More Foolish insight
As every savvy investor knows, Warren Buffett didn't make billions by betting on half-baked stocks. He isolated his best few ideas, bet big, and rode them to riches, hardly ever selling. You deserve the same. That's why our CEO, legendary investor Tom Gardner, has permitted us to reveal The Motley Fool's 3 Stocks to Own Forever. These picks are free today! Just click here now to uncover the three companies we love. 

Fool contributor Matt Thalman owns shares of, Ford, and Tesla Motors. The Motley Fool recommends and owns shares of, Ford, and Tesla Motors. Try any of our Foolish newsletter services free for 30 days. We Fools don't all hold the same opinions, but we all believe that considering a diverse range of insights makes us better investors. The Motley Fool has a disclosure policy.

1 Key Step to Get Rich

Our mission at The Motley Fool is to help the world invest better. Whether that’s helping people overcome their fear of stocks all the way to offering clear and successful guidance on complicated-sounding options trades, we can help.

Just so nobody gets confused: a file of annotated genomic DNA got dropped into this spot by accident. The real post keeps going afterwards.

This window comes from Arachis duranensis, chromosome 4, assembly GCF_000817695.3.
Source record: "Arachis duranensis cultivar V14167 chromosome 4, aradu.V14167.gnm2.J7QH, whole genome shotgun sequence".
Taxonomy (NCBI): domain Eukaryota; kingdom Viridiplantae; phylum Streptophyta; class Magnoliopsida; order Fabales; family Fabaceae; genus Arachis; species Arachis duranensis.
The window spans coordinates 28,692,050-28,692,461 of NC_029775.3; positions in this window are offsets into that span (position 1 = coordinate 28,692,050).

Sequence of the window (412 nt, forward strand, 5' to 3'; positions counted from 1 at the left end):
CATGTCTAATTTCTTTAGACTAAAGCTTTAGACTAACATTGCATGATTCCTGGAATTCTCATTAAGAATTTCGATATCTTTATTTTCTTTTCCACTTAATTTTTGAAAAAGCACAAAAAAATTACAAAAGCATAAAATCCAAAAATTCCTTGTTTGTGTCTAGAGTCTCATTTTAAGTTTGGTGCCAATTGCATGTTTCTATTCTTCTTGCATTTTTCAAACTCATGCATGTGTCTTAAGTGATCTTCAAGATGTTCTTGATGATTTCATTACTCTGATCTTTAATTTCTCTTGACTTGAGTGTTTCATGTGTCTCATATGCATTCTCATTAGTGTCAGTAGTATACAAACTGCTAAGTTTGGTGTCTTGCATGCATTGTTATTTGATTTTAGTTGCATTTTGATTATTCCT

Feb 1, 2016 at 4:54PM

To be perfectly clear, this is not a get-rich action that my Foolish colleagues and I came up with. But we wouldn't argue with the approach.

A 2015 Business Insider article titled, "11 websites to bookmark if you want to get rich" rated The Motley Fool as the #1 place online to get smarter about investing.

"The Motley Fool aims to build a strong investment community, which it does by providing a variety of resources: the website, books, a newspaper column, a radio [show], and [newsletters]," wrote (the clearly insightful and talented) money reporter Kathleen Elkins. "This site has something for every type of investor, from basic lessons for beginners to investing commentary on mutual funds, stock sectors, and value for the more advanced."